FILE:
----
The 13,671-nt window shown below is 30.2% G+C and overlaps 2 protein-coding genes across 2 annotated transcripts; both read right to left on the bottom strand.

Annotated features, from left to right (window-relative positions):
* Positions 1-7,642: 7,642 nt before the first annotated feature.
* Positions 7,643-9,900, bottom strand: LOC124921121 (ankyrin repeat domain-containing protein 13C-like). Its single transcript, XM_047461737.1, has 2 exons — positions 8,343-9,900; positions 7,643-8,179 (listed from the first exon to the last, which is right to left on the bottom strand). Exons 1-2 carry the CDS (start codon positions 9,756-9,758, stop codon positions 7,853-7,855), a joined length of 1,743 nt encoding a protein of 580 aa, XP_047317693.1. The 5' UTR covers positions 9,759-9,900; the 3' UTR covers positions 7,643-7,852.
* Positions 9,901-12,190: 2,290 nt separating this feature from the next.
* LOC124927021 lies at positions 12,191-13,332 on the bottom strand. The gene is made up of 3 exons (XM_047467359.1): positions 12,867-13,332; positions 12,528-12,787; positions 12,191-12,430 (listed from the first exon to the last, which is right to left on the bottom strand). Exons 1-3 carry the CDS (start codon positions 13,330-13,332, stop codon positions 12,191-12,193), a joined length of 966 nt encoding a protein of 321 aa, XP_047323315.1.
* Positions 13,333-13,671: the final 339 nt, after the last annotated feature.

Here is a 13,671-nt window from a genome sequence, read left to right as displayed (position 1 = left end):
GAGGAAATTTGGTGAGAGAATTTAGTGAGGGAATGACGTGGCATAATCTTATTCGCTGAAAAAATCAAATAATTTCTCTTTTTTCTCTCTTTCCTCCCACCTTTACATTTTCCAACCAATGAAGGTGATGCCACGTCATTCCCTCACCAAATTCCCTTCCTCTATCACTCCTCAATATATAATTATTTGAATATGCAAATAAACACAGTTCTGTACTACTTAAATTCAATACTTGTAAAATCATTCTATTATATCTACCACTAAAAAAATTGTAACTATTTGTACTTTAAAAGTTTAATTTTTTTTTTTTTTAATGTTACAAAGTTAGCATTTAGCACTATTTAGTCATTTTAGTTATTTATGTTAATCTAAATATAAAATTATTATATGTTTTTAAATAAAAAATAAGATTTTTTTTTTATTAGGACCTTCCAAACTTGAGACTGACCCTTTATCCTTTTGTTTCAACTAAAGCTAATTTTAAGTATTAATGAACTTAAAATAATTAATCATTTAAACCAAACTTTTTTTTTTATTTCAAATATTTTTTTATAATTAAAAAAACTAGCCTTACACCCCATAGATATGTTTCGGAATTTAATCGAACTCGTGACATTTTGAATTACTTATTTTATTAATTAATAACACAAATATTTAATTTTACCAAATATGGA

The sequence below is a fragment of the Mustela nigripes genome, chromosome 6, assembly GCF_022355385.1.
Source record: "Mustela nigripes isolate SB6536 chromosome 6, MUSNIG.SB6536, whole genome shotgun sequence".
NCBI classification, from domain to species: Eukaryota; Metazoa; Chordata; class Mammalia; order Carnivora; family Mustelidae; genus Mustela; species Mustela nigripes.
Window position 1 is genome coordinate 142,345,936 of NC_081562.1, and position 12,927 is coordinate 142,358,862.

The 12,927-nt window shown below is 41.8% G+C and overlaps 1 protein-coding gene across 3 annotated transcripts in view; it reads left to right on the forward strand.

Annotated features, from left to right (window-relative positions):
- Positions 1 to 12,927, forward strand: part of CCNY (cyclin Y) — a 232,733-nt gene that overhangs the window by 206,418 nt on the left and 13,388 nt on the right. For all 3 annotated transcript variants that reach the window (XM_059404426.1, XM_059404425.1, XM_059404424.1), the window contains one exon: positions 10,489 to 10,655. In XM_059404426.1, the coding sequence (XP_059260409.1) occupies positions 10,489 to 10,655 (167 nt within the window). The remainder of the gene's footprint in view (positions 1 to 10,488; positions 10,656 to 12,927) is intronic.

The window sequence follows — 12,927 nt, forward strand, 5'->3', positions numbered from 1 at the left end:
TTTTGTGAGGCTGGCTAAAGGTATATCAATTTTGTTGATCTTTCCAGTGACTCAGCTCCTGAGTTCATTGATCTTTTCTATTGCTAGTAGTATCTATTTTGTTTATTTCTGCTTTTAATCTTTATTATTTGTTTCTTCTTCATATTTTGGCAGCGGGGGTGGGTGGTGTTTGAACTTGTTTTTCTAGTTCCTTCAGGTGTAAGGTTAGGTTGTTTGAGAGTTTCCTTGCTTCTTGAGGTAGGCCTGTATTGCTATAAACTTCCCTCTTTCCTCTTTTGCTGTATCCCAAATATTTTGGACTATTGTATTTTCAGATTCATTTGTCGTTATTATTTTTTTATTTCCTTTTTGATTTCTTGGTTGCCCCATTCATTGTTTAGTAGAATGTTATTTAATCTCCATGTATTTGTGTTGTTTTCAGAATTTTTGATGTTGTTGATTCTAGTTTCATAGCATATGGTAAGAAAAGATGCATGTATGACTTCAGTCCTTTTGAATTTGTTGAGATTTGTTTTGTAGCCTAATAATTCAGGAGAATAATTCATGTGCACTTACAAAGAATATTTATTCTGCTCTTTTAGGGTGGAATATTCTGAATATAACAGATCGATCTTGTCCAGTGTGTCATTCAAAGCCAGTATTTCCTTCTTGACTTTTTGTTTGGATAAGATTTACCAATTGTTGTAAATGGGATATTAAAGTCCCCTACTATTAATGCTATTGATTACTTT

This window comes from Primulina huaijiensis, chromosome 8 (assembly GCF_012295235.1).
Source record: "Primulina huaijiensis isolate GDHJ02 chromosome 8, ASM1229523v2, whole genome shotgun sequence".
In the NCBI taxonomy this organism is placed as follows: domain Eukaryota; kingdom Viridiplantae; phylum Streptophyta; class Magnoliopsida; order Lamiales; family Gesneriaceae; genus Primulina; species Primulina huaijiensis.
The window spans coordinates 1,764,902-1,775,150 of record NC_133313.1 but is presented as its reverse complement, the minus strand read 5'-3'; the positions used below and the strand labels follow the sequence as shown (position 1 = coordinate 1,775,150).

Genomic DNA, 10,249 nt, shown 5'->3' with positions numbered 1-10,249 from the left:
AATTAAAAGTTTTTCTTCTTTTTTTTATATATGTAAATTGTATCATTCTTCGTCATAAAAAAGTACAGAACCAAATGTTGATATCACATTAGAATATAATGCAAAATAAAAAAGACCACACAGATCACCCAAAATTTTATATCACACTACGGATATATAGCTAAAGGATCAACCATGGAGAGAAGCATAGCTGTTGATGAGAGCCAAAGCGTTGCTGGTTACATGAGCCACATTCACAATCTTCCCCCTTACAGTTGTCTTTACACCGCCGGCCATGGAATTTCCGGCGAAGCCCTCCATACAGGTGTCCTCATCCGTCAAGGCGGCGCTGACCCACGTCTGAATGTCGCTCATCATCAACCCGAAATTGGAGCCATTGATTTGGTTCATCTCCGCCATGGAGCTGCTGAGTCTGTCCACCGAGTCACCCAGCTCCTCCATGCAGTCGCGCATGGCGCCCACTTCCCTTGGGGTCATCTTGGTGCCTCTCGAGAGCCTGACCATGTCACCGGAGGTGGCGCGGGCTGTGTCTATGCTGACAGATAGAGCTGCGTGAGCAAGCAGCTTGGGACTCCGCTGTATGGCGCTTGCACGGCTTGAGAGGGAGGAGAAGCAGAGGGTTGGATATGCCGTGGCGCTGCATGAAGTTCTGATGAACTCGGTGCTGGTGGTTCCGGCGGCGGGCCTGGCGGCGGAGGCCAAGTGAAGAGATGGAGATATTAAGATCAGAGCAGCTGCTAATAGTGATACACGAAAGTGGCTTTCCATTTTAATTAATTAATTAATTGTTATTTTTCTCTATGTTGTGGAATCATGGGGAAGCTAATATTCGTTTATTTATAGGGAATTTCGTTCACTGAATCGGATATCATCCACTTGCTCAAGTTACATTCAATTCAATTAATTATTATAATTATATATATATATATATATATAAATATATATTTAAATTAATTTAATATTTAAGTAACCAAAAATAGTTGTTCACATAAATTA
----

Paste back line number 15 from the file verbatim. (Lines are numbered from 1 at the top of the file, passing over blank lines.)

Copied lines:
Annotated features, from left to right (window-relative positions):